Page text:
Ask the Ethicist: Vendor Due Diligence

By the Apra Ethics & Compliance Committee

Dear Ethicist,

I keep getting notifications regarding a recent incident involving one of our industry’s vendors. It makes me wonder — how do I prevent such incidents from happening to my organization and what role can (or even should) I, as a prospect development professional, play in making sure that we never have to send out notifications like the ones I am receiving?

Inquisitively yours,
Into the Breach

Dear “Into the Breach,”

Thank you for your question. The incident to which you refer presents an excellent reason for us, as the prospect development professionals we are, to reflect on our own practices.

The new Apra Due Diligence Toolkit has resources for vetting companies, and this information can be useful for vetting vendors as well. Many of us are researchers, so researching your vendor is well within your wheelhouse!

Find out what you can about the company. Are there any recent or pending lawsuits? What are the allegations? Have they ever had to pay fines at the federal or country level and, if so, for what violations? How well funded are they? What are the backgrounds of the people working there, especially those in executive positions? Are they familiar with advancement? Have there been recent changes in c-suite at the office that might be of concern? Does the business seem to be doing well?

Answering these questions will get you a long way to understanding if it’s OK to move forward with a vendor. If you decide to move forward, here are a few other things to keep in mind:

  • Contracts are long and dense, but you need to read them (and/or have your organization’s counsel review them) when you first sign on with a vendor and every time you renew, as the vendor may change the language in the contract and/or your organization may change its way of thinking about data and resources. This is a really important step.
  • Does the contract contain language about data deletion? (i.e., Will the vendor delete your data when you terminate your contract or at some well-defined and mutually agreed upon point in time?) What happens to your data if the company goes under?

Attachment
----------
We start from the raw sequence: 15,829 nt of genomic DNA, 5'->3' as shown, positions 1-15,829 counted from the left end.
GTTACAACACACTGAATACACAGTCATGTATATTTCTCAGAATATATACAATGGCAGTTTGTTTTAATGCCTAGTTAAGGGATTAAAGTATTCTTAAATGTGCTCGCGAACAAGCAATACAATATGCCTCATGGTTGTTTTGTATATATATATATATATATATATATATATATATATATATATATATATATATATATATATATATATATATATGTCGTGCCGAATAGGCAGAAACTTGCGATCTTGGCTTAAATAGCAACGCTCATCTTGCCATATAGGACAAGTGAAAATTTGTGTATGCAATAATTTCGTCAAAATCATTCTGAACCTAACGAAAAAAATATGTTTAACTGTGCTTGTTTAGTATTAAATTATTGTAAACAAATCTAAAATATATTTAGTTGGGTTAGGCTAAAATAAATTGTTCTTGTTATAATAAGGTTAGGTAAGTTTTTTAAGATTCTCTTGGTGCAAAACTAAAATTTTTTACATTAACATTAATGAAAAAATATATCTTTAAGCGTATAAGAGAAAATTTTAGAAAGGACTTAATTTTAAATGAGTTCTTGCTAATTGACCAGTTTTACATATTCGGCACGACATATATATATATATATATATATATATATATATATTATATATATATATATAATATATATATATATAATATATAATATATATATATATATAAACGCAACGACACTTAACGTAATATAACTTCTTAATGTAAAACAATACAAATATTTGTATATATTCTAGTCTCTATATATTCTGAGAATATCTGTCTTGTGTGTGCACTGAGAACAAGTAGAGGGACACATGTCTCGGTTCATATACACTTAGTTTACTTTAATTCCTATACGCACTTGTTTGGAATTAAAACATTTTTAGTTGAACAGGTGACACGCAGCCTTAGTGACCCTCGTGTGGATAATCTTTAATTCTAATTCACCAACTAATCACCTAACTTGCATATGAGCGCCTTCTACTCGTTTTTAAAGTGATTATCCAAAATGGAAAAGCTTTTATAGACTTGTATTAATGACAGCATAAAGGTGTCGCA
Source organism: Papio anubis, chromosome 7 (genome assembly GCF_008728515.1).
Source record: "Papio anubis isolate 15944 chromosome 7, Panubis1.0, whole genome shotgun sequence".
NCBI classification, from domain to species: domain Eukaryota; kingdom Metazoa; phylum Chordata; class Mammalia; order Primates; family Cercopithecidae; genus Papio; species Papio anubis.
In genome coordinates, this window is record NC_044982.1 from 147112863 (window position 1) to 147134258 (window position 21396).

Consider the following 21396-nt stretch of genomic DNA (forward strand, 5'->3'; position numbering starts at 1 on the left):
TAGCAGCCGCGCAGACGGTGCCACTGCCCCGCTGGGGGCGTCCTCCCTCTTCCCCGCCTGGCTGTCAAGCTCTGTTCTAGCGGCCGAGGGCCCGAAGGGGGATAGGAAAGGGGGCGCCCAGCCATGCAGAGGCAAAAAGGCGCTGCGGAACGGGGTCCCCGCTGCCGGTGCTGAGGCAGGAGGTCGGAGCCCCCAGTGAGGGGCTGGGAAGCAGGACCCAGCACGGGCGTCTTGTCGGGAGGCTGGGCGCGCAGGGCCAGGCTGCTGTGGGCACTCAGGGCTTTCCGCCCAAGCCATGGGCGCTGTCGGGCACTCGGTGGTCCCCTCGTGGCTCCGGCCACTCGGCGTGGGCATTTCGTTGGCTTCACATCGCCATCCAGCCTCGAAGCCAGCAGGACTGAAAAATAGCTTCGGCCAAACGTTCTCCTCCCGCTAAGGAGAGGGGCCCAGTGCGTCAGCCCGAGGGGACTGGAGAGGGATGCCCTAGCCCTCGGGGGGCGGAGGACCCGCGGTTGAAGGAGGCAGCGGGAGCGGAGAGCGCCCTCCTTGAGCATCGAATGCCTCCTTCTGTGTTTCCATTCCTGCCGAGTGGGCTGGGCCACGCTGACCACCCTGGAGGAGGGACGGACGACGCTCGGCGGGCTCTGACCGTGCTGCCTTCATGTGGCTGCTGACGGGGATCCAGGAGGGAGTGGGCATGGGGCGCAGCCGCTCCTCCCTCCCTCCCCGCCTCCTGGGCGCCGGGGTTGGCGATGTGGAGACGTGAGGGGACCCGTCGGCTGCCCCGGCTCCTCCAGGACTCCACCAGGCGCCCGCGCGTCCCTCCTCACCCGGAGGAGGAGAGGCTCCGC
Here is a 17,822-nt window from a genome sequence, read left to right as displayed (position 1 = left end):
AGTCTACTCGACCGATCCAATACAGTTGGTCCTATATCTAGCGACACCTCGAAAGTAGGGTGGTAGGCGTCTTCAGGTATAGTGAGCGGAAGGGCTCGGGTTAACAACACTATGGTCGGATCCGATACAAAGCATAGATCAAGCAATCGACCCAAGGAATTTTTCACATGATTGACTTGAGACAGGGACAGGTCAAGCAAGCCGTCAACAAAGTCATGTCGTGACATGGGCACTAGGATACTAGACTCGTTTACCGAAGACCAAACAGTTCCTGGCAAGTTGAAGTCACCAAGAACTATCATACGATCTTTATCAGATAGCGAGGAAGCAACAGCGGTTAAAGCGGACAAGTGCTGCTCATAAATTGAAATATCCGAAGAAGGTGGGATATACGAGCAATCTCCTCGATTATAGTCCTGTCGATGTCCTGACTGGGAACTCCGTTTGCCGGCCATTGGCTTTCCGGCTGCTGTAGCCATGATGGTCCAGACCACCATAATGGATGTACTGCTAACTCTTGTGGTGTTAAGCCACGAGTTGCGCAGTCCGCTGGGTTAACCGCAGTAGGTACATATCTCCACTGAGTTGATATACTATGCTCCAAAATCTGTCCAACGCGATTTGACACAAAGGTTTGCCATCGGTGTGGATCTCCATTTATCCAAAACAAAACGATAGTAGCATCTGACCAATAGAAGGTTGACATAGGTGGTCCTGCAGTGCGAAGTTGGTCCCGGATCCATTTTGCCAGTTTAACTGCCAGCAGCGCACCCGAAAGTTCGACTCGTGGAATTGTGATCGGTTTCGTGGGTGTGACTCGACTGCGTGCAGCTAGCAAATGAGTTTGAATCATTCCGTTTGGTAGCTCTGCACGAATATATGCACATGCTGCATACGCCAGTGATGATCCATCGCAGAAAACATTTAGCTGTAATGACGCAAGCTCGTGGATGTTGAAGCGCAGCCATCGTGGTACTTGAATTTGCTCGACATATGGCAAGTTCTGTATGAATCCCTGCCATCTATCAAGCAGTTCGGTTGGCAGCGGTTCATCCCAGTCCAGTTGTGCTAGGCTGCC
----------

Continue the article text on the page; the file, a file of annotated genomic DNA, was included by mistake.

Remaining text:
• Does the contract explain what the vendor will do if there is a data incident or breach? Are their terms acceptable to your organization?
  • Does the contract contain language about data confidentiality? Are the terms acceptable to your organization?
  • How does the vendor secure your data? If it’s too technical, find a colleague who can help you wade through. Are their standards acceptable to your organization?
  • What is the supply chain of this vendor’s data? Is the data derived or obtained from acceptable (ethical and legal) sources? Is it publicly available? Will the vendor tell you where they get their data? If not, think about whether you want to assume the risk of buying data of unknown provenance. Is the data scraped? Is that acceptable for your organization?
  • If the vendor is providing a model score, will they tell you exactly which data points went into the model? If they won’t provide that information, are you sure you want to use the model? Will you really know what it’s telling you?
  • Does your organization have a data usage/sharing policy? Will working with this vendor be in compliance with your organization’s data usage policy?
  • Is the vendor in compliance with registration regulations, such as the State of California Data Broker Registration Requirement, enacted in part due to the CCPA (search for your vendor here), or Vermont’s Data Broker Regulation (search for your vendor here)? NOTE: If you do not find your vendor listed, ask your third-party data vendor to explain why they are not subject to these registration regulations.
  • How are you documenting the vendor due diligence that you are performing? You want to ensure you have a process in place so all vendors are vetted in the same way by you and your prospect development colleagues.

As always, ask your peers to weigh in. When you can, ask your legal counsel and/or your procurement people if you have questions or concerns. Their expertise can be really valuable!

Bottom line: You are what you eat. The data you acquire can set you up for a healthy future or can be a real risk to the health of your organization.

Know your data; know your vendor.

—The Ethicist

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